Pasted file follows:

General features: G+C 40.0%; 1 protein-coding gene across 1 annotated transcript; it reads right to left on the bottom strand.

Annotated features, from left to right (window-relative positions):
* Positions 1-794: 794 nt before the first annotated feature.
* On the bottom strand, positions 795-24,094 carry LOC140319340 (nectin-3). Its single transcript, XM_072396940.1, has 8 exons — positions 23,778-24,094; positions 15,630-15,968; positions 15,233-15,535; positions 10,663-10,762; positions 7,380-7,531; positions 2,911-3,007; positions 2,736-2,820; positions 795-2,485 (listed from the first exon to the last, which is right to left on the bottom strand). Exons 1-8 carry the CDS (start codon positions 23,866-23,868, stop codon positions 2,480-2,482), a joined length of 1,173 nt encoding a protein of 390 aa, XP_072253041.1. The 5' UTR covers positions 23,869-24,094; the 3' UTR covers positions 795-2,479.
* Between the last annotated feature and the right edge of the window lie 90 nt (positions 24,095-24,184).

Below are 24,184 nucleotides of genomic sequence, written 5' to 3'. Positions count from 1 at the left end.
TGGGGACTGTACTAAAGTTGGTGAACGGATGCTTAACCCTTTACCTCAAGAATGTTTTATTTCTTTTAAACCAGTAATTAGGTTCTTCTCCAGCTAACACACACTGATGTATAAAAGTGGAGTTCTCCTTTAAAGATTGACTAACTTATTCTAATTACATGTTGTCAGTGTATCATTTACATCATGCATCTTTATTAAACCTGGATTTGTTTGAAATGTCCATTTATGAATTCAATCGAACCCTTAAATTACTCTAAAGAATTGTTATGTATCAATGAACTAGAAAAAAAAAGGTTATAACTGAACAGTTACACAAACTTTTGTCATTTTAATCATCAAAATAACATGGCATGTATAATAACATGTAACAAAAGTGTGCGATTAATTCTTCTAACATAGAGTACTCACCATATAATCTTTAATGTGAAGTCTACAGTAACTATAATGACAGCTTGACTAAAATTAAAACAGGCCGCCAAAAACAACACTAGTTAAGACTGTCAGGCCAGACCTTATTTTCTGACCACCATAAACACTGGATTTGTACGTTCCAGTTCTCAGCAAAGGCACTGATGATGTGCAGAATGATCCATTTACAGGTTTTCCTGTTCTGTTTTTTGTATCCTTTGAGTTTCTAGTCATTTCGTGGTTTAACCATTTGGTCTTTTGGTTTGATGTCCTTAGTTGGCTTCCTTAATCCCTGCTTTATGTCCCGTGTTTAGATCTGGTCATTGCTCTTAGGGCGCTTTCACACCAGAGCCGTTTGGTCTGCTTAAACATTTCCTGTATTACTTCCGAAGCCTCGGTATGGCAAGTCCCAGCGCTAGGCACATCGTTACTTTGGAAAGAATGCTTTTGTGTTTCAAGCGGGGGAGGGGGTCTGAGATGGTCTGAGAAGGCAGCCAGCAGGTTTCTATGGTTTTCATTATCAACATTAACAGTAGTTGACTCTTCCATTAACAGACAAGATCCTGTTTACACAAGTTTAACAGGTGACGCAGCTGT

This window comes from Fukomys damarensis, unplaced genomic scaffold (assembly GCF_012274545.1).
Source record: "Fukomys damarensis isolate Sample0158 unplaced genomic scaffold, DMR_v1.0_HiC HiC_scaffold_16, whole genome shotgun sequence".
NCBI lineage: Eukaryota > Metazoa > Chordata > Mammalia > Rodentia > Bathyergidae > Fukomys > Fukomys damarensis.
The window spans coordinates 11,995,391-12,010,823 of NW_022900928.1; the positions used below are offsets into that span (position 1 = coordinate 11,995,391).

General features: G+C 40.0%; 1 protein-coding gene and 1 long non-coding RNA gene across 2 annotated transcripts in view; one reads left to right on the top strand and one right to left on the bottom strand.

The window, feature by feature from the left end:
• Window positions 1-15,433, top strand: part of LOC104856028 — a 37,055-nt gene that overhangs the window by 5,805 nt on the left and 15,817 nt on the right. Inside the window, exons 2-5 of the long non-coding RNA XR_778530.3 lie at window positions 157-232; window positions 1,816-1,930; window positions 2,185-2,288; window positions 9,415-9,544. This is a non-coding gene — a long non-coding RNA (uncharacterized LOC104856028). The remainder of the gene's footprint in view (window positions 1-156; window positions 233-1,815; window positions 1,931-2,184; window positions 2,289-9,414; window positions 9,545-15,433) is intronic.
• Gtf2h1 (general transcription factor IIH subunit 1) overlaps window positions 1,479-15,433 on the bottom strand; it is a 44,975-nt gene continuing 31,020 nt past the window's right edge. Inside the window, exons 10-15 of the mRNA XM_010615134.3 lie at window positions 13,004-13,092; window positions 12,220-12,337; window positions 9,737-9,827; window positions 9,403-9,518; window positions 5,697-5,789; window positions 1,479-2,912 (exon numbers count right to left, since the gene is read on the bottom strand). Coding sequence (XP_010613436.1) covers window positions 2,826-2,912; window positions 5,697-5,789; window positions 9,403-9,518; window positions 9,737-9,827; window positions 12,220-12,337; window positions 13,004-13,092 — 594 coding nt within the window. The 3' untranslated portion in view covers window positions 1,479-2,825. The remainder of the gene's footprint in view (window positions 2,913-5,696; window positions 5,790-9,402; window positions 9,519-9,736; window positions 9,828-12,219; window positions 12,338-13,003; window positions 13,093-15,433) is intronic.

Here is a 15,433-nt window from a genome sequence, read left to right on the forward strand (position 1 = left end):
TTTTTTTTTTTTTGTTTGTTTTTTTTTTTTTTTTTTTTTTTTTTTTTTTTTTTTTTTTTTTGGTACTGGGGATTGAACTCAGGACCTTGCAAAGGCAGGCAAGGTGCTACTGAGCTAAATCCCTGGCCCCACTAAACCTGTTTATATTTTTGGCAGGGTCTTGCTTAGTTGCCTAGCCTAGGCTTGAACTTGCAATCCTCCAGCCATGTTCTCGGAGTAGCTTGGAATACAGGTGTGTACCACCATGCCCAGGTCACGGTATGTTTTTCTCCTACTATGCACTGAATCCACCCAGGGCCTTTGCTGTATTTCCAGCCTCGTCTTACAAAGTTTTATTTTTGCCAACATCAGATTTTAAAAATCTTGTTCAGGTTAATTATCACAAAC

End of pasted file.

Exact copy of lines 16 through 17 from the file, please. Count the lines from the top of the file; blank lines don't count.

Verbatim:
Here is a 15,433-nt window from a genome sequence, read left to right on the forward strand (position 1 = left end):
TTTTTTTTTTTTTGTTTGTTTTTTTTTTTTTTTTTTTTTTTTTTTTTTTTTTTTTTTTTTTGGTACTGGGGATTGAACTCAGGACCTTGCAAAGGCAGGCAAGGTGCTACTGAGCTAAATCCCTGGCCCCACTAAACCTGTTTATATTTTTGGCAGGGTCTTGCTTAGTTGCCTAGCCTAGGCTTGAACTTGCAATCCTCCAGCCATGTTCTCGGAGTAGCTTGGAATACAGGTGTGTACCACCATGCCCAGGTCACGGTATGTTTTTCTCCTACTATGCACTGAATCCACCCAGGGCCTTTGCTGTATTTCCAGCCTCGTCTTACAAAGTTTTATTTTTGCCAACATCAGATTTTAAAAATCTTGTTCAGGTTAATTATCACAAAC